Nonetheless, a filing may be deemed timely under the doctrine of equitable tolling "where a litigant can show that he has been pursuing his rights diligently' and that some extraordinary circumstance stood in his way.'" Torres v. Barnhart, 417 F.3d 276, 279 (2d Cir. 2005) (quoting Pace v. DiGuglielmo, 544 U.S. 408, 418, 125 S.Ct. 1807, 1814 (2005)). It is the plaintiff who bears the burden to show that tolling is justified. See Liranzo v. Astrue, No. 07-CV-5074, 2010 WL 626791, at *3 (E.D.N.Y. Feb. 23, 2010), aff'd, 411 F.Appx. 390 (2d. Cir. 2011). While "equitable tolling is generally warranted only in rare and exceptional circumstances, it is not infrequently appropriate in cases involving social security benefits because Congress intended to be unusually protective of claimants in this area." Liranzo, 2010 WL 626791, at *3 (citations omitted).
Here, in his affirmation in opposition to Defendant's motion to dismiss his complaint, Plaintiff contends that his attorney gave him "bad advice and did not appropriately inform [him] of when [he] needed to appeal" the Social Security ruling. (Dkt. No. 10.) Plaintiff also alleges that "multiple individuals" at the Social Security office where he filed his "appeal/complaint" told him that he was within the time limits for filing such an "appeal/complaint." ( Id. )
To be sure, courts have found equitable tolling to apply in situations "where misleading or covert action by the government or an attorney impedes a claimant from timely pursuing the correct judicial avenues." Bender, 2010 WL 3394264, at *5 (citing New York v. Sullivan, 906 F.2d 910, 917 (2d Cir.1990)). For example, in Bowen, the Supreme Court found that the equities favoring tolling the statute of limitations were compelling where the Government's secretive conduct, which resulted in the denial of benefits to deserving claimants, prevented those claimants from knowing of a violation of rights. See Bowen, 476 U.S. at 480-481, 106 S.Ct. at 2030. Courts in this Circuit have also found equitable tolling appropriate where the Commissioner sent the claimant, who was accustomed to receiving notices in Spanish, the Appeals Council's decision in English only, and it took her an additional six days to find an interpreter and legal services, Correa v. Bowen, 682 F.Supp. 755, 757 (S.D.N.Y. 1988) and where the Commissioner provided inadequate notice of the procedures that the claimant was required to follow to request an extension of time, Laursen v. Massanari, 164 F.Supp.2d 317, 321 (E.D.N.Y. 2001). See Bender, 2010 WL3394264, at *5, n.2. In contrast, here Plaintiff alleges that "multiple individuals at the Social Security office" where he filed his "appeal/complaint" told him that his filing was timely. To be sure, Plaintiff could not have sought judicial review by the filing of a complaint with the Commissioner. In any event, Plaintiff's "conclusory and vague allegation" of misinformation from Social Security employees is insufficient to justify tolling the statute of limitations. See Courtney, 2014 WL 129051, at 3 (citing Boos v. Runyon, 201 F.3d 178, 185 (2d Cir. 2000)).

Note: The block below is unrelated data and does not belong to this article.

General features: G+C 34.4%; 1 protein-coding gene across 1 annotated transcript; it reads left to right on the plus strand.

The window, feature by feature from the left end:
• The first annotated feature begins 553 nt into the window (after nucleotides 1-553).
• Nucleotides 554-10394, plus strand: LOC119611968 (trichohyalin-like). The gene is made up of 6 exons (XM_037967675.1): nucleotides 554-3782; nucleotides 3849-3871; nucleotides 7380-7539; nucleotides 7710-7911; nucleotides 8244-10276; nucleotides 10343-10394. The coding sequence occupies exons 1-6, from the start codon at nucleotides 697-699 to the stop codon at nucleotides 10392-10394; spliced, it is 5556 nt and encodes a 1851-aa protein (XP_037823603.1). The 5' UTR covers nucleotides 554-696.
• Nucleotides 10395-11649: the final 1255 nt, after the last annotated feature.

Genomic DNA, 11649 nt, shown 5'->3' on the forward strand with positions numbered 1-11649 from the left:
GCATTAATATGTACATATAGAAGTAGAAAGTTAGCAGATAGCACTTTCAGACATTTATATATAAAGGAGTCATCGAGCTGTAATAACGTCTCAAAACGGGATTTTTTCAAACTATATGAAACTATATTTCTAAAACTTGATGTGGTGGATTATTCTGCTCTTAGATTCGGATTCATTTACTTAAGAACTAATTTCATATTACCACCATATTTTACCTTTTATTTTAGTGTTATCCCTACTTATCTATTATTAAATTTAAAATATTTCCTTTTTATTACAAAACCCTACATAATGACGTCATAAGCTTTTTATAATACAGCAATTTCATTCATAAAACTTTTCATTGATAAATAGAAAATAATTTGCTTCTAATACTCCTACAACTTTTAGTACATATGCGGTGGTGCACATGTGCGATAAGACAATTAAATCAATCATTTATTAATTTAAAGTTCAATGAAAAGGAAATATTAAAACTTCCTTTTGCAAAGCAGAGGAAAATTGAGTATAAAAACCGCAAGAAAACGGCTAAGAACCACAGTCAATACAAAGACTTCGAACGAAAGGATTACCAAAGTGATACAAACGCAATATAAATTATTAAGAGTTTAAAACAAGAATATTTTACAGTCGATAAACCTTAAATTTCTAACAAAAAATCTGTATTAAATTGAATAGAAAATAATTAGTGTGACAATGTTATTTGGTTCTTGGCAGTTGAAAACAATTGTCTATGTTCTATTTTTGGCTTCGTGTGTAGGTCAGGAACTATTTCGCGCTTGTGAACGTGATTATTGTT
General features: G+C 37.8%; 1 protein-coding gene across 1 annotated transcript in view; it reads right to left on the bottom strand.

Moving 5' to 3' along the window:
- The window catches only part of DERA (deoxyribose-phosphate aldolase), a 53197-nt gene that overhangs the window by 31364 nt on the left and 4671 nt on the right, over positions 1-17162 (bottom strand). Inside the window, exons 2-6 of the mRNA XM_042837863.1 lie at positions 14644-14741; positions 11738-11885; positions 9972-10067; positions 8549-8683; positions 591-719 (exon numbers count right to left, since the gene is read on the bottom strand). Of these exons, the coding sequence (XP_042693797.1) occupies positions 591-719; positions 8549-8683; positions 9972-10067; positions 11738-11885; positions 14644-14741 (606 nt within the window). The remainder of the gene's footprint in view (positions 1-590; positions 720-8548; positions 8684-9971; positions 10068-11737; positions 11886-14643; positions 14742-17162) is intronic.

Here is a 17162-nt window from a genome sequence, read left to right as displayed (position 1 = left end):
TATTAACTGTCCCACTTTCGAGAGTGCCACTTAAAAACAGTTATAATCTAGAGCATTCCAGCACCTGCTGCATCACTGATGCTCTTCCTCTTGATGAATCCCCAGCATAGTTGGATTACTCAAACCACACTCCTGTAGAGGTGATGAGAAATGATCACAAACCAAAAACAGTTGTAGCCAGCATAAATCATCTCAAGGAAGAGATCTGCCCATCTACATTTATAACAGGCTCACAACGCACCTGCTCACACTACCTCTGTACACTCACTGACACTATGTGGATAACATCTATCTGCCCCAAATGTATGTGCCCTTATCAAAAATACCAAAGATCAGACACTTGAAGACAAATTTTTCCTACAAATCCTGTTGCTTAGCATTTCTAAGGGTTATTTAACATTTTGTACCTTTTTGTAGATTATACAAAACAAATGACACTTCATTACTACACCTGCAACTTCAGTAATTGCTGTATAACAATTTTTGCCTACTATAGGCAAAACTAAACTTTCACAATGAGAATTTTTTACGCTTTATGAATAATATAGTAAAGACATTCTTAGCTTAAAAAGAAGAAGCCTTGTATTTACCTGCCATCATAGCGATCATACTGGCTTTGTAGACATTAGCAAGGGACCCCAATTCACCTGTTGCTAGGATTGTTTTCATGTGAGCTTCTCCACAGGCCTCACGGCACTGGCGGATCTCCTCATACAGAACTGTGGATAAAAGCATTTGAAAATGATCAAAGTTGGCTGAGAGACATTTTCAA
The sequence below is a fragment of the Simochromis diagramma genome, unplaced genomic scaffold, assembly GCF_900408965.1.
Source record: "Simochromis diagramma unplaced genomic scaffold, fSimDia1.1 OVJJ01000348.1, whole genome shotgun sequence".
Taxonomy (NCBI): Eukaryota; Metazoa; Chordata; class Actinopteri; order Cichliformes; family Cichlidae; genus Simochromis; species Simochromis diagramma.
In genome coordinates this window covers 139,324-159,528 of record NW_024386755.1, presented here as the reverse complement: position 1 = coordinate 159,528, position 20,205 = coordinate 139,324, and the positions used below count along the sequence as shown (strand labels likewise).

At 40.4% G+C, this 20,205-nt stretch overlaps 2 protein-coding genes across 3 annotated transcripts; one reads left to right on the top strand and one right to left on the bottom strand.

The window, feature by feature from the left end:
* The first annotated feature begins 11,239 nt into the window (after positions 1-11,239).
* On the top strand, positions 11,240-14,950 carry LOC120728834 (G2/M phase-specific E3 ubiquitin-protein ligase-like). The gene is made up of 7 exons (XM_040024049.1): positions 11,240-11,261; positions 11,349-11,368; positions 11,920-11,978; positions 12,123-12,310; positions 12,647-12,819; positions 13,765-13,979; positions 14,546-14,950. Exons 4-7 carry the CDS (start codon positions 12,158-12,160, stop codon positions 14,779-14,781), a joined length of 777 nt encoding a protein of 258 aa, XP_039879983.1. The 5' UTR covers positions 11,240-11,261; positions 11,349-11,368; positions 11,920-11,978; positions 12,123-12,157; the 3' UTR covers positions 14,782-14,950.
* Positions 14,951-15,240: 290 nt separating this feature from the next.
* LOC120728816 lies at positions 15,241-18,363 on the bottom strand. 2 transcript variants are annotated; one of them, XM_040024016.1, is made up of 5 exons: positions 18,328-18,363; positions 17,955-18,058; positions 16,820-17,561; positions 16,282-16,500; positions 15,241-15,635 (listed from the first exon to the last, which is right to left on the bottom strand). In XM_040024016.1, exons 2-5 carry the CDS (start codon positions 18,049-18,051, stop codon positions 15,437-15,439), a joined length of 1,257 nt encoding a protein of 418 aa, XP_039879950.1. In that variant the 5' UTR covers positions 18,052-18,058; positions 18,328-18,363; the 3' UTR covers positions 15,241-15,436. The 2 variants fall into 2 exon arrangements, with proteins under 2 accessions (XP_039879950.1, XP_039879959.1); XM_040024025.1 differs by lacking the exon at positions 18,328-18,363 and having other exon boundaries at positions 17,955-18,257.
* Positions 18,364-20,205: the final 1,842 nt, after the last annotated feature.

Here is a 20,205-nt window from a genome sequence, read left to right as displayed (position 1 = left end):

In addition, Courts applying equitable tolling in situations where an attorney impedes timely filing have done so under circumstances distinguishable from those existing here. For example, in Torres, the plaintiff submitted a sworn affidavit averring that he had been misled into believing that an attorney who was representing him before SSA would be timely filing the complaint and that upon learning he had been misled he promptly filed his complaint pro se. See Torres, 417 F.3d at 277. Further, in Hernandez v. Sullivan, the plaintiff there submitted a letter from his attorney containing the inaccurate instructions for filing a complaint in support of plaintiff's assertion that he received conflicting information from the court and from an attorney as to the calculation of the deadline for filing in district court. See Hernandez, No. 91-CV-1836, 1991 WL 243451, at *3 (S.D.N.Y. Nov.8, 1991). Here, plaintiff's conclusory and vague allegation of "bad advice" from his attorney is insufficient to meet his burden of showing that tolling is justified. See Courtney, 2014 WL 129051, at 3 (citing Boos, 201 F.3d at 185).
Moreover, Plaintiff's bare allegations of "bad advice" from his attorney and "multiple individuals" at the Social Security office do not present the kind of extraordinary circumstances that warrant equitable tolling, especially given Plaintiff's assertion that he received the Appeals Council notice which clearly explains the 60-day deadline and the presumption of receipt within five days of issuance of the notice.
For all of these reasons, Plaintiff has failed to provide the requisite evidence of extraordinary circumstances to warrant application of equitable tolling. Consequently, Plaintiff's Complaint is untimely. Therefore, the Court grants Defendant's motion to dismiss this action.
ACCORDINGLY, it is
ORDERED that Defendant's motion to dismiss the complaint (Dkt. No. 5) is GRANTED; and it is further
ORDERED that the Clerk of the Court is directed to enter judgment dismissing this action in favor of Defendant.